Our Journey (part 4) – A Bit of a Curve Ball

(This is the fourth post in a series detailing our journey from Ithaca to Dublin. You can find the previous posts here, here & here.)

Liz's Family Farm in County Monaghan
Liz’s Family Farm in County Monaghan

“What do you want us to do with the next 20 years of our lives?”

I already knew the answer to that question. In fact I talked to several friends before we left on our trip and said, “I think the answer is ‘continue leading the Ithaca Vineyard Church.’ But I need to ask.”

So we did.

I have a good friend who pastors a Vineyard just outside Philadelphia, and nearly every time he sees me (or anyone actually), he tried to talk me into planting a Vineyard in Philly.

(Even when I began talking to him about Ireland, he asked, “are you sure God isn’t calling you to the Irish part of Philadelphia?”)

Every time he’d ask me to plant a church in Philadelphia, I would of course say “no”…sometimes, I’d get a bit more emphatic and say, “I will never plant another church…it was the hardest thing I have ever done in my life…I did it once, and I am not doing it again!”

(I never said I was smart.)

church in rockcorry
The Church in Rockcorry.

While we were in Ireland, we went around visiting different churches each Sunday. The first week there we went to visit the church Liz’s dad went to as a kid in Rockcorry.

A three weeks, we went up to Northern Ireland to visit Vineyard churches there.

On one of those trips we had to leave early in the morning to get there, so everyone in the car except me, was sleeping.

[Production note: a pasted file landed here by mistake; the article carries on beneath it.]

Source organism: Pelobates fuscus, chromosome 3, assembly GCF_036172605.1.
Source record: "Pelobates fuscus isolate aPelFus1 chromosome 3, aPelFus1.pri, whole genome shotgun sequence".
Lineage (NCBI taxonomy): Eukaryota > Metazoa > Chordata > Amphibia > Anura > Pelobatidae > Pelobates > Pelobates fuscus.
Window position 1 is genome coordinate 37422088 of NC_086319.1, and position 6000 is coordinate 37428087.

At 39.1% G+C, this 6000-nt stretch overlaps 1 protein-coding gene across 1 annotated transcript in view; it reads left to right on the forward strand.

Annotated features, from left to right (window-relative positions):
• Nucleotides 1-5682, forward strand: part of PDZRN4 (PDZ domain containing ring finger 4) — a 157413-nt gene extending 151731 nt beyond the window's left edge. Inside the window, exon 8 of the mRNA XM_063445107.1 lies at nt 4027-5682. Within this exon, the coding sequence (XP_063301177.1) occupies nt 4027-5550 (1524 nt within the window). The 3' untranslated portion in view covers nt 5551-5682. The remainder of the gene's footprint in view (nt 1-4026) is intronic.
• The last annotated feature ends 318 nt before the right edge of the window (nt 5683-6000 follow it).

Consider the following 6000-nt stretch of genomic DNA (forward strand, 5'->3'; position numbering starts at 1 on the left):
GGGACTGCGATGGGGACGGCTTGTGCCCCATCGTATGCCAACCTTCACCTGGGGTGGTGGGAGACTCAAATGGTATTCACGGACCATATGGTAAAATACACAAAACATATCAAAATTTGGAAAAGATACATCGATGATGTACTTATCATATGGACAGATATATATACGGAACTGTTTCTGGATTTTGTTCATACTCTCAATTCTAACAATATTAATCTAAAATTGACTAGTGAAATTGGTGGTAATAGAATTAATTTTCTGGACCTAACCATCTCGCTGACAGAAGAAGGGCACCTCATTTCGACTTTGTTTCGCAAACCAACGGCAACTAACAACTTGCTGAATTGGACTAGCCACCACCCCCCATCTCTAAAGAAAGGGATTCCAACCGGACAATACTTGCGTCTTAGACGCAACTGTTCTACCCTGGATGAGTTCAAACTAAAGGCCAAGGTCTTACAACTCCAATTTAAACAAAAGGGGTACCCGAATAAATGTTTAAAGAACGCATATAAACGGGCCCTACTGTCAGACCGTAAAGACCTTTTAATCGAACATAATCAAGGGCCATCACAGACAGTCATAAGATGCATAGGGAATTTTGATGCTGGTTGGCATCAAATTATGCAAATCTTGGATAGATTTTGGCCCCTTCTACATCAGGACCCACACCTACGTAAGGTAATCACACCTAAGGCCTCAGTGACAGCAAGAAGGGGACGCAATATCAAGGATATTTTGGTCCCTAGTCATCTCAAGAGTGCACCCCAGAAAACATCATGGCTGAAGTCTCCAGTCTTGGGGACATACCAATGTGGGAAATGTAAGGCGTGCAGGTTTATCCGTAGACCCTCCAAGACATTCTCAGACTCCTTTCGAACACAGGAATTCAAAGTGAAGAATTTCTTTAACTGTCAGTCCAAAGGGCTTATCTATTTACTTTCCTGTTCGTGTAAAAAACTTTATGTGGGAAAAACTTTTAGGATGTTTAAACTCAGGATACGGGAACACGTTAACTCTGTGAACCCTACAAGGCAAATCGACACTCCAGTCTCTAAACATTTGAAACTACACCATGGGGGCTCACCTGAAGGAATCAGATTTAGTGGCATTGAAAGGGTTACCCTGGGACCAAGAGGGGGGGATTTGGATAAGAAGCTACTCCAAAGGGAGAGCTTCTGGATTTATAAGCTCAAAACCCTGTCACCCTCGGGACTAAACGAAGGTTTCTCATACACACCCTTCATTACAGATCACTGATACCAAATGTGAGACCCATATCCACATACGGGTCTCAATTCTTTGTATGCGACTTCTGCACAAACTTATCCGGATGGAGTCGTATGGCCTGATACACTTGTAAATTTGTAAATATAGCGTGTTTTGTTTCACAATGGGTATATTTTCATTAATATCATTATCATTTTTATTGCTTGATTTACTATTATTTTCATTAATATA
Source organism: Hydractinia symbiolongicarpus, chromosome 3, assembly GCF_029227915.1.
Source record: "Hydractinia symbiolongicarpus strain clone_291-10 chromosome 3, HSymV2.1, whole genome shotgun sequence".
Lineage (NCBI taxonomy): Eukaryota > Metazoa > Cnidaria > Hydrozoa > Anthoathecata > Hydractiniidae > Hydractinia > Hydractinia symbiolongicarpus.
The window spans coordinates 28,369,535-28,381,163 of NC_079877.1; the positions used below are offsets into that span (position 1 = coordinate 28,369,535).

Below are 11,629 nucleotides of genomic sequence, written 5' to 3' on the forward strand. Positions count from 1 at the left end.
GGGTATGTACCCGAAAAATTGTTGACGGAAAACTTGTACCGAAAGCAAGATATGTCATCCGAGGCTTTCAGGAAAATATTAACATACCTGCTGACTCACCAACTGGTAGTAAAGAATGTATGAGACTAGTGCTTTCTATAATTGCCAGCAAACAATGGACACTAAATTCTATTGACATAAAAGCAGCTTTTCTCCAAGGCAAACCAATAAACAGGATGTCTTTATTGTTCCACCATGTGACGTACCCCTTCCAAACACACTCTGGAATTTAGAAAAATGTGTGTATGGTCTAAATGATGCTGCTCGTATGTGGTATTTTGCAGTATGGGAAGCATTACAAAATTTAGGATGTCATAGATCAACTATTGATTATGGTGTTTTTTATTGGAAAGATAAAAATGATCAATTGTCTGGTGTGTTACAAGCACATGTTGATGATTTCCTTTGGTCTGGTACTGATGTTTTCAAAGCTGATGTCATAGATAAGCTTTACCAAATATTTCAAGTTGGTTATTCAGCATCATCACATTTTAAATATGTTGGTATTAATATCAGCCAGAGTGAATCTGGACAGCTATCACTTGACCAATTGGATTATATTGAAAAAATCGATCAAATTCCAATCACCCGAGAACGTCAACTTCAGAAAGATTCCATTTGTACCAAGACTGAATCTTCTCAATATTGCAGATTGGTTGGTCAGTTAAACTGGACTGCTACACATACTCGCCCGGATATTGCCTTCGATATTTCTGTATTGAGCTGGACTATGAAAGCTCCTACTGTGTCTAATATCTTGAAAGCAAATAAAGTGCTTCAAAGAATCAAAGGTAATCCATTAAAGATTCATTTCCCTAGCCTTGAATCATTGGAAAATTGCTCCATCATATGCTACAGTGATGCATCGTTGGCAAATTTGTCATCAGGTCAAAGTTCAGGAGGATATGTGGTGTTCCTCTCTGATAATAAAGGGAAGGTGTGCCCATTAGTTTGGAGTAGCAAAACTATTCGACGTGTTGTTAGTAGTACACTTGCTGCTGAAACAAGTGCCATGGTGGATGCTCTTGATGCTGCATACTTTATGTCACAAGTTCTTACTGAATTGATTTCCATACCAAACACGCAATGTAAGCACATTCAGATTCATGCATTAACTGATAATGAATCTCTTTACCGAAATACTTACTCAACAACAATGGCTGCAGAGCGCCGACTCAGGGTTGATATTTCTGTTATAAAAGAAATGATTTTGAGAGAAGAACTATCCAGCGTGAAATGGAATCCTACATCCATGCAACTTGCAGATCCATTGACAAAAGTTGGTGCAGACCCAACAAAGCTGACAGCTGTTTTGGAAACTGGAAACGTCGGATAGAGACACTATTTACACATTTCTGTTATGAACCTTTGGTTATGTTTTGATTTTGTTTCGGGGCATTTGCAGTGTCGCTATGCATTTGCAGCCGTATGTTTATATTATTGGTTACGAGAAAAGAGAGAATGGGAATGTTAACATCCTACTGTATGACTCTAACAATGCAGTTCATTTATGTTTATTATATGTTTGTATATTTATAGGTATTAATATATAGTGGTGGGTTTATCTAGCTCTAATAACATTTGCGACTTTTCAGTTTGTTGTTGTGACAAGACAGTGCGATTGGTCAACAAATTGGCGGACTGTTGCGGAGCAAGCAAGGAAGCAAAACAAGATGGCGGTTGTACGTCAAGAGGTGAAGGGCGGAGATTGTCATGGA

So I started praying and as I did, I began to get a really strong impression that we were supposed to plant a church in Ireland (didn’t have a sense of North or Republic at that point.)

What was really strange was that, as I started thinking about this, it wasn’t a sense of dread…oh no, not that…but rather there was a sense of excitement…

Until I mentioned it to my family…that did not go so well.

church in rockcorry
Inside during the service

I pulled Liz a aside and told here as soon as we arrived that morning.

As I mentioned previously, Liz had not been to Ireland in over 25 years and had  wanted to get back for years. I thought she’d be excited.

She cried.

It turns out that the previous day, while we were walking around Derry, she told the kids, “I’ve had a good trip, but I have no desire to live in Ireland. God would really have to do something to get me to want to live here.” (that sounds almost as bad as saying, “I’ll never plant another church!)

When the kids found out, they were angry. Only 1 of them would talk to me. The other 2 just scowled, and one of them would make sarcastic comments about me.

After a couple of days of that, I prayed and said, “Father, my kids are all in middle school or high school…this is a huge thing. If we are going to do this, we all need to be on the same page.”

So  we had a family meeting & said…let’s all take 6 months, & pray about it. If at the end of 6 months, we aren’t all in agreement that this is God, we won’t go. That went over well & everyone was talking to me again.

We had a couple more weeks in Ireland, including a 3-day trip where we drove from Ballybay to Croagh Patrick (which we climbed) to Galway to Cork and back to Ballybay.

While we weren’t discussing it with the kids, Liz & I were making mental notes on where we’d want to live if we were to move here (Galway – no; Cork – yes.)

For me personally it was hard to leave Ireland. We still had a week left on our trip…mostly in London with side trips to Paris & Cardiff (to see the Doctor Who Museum).

And then it was back to Ithaca.

Once we were back in NY, school started in less than a week, and Liz and I got back to work at the Vineyard.

At that point, with where the kids were, it seemed that Ireland was off the table…at least for the next few years. But we’d wait until December to make a final decision.

And speaking of waiting…until next time.

Leave a Reply

Your email address will not be published. Required fields are marked *